National and State Parks along the Gulf Coast have posted health warnings along the coast [Erika Blumenfeld/AJE]
"I have critically high levels of chemicals in my body," 33-year-old Steven Aguinaga of Hazlehurst, Mississippi told Al Jazeera. "Yesterday I went to see another doctor to get my blood test results and the nurse said she didn't know how I even got there."
Aguinaga and his close friend Merrick Vallian went swimming at Fort Walton Beach, Florida, in July 2010.
"I swam underwater, then found I had orange slick stuff all over me," Aguinaga said. "At that time I had no knowledge of what dispersants were, but within a few hours, we were drained of energy and not feeling good. I've been extremely sick ever since."
BP's oil disaster last summer gushed at least 4.9 million barrels of oil into the Gulf of Mexico, causing the largest accidental marine oil spill in history - and the largest environmental disaster in US history. Compounding the problem, BP has admitted to using at least 1.9 million gallons toxic dispersants, including one chemical that has been banned in the UK.
According to chemist Bob Naman, these chemicals create an even more toxic substance when mixed with crude oil. Naman, who works at the Analytical Chemical Testing Lab in Mobile, Alabama, has been carrying out studies to search for the chemical markers of the dispersants BP used to both sink and break up its oil.
Poly-aromatic hydrocarbons (PAHs) from this toxic mix are making people sick, Naman said. PAHs contain compounds that have been identified as carcinogenic, mutagenic, and teratogenic.
"The dispersants are being added to the water and are causing chemical compounds to become water soluble, which is then given off into the air, so it is coming down as rain, in addition to being in the water and beaches of these areas of the Gulf," Naman told Al Jazeera.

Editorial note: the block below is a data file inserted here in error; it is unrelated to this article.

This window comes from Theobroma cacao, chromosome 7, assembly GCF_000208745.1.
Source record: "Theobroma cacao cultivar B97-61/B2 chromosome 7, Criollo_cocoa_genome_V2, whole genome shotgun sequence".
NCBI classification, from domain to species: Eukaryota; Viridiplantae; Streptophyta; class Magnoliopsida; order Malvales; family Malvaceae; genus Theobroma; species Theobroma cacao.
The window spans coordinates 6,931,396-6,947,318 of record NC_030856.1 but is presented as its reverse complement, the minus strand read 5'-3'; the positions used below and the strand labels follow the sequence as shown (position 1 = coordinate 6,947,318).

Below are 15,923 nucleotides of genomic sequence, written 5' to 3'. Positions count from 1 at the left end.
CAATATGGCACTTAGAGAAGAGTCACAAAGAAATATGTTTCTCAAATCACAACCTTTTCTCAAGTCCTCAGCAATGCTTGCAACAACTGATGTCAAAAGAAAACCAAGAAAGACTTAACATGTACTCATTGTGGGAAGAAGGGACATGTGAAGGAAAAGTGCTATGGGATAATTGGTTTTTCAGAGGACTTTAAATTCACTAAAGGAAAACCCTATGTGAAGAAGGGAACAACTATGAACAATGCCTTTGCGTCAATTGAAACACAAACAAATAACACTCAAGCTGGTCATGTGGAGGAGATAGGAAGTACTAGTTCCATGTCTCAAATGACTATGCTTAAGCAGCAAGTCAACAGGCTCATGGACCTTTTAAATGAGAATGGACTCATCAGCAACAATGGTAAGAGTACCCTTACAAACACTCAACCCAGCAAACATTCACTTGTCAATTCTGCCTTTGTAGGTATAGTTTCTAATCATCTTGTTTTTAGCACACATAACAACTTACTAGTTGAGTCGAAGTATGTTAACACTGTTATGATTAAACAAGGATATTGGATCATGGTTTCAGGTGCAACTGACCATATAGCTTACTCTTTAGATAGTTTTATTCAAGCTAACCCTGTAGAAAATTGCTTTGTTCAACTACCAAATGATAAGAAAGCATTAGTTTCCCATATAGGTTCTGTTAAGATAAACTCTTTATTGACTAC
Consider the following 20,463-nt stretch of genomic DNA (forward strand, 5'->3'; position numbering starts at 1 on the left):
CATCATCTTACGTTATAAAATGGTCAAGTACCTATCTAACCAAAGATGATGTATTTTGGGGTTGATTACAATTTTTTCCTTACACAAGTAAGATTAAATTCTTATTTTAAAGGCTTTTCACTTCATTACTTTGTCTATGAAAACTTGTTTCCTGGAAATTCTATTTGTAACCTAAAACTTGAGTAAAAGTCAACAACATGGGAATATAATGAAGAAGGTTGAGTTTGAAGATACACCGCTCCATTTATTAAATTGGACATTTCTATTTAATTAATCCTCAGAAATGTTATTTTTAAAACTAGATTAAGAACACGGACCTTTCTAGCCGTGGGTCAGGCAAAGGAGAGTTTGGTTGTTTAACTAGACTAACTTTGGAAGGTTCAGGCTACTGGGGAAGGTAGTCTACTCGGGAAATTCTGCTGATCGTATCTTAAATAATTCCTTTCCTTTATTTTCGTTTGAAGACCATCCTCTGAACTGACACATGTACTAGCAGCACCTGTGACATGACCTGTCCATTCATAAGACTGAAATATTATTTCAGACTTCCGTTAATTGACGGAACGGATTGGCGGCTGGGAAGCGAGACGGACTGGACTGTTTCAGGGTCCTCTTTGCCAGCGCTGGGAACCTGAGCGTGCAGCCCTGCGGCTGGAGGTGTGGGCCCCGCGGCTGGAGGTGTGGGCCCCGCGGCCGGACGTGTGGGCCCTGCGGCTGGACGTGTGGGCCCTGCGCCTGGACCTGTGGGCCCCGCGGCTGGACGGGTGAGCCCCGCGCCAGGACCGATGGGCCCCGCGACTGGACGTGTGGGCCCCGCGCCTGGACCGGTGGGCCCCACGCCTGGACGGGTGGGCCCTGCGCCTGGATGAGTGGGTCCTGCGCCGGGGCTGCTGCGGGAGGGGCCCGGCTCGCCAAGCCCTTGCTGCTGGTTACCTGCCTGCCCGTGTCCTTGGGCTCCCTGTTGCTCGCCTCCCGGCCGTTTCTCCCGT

"I'm scared of what I'm finding. These cyclic compounds intermingle with the Corexit [dispersants] and generate other cyclic compounds that aren't good. Many have double bonds, and many are on the EPA's danger list. This is an unprecedented environmental catastrophe."
Click for more coverage of the BP Oil Spill, including the other segments of the 8-part series, Fatal Fallout.
Aguinaga's health has been in dramatic decline.
"I have terrible chest pain, at times I can't seem to get enough oxygen, and I'm constantly tired with pains all over my body," Aguinaga explained, "At times I'm pissing blood, vomiting dark brown stuff, and every pore of my body is dispensing water."
And Aguinaga's friend Vallian is now dead.
"After we got back from our vacation in Florida, Merrick went to work for a company contracted by BP to clean up oil in Grand Isle, Louisiana," Aguinaga said of his 33-year-old physically fit friend.
"Aside from some gloves, BP provided no personal protection for them. He worked for them for two weeks and then died on August 23. He had just got his first paycheck, and it was in his wallet, uncashed, when he died."
National health crisis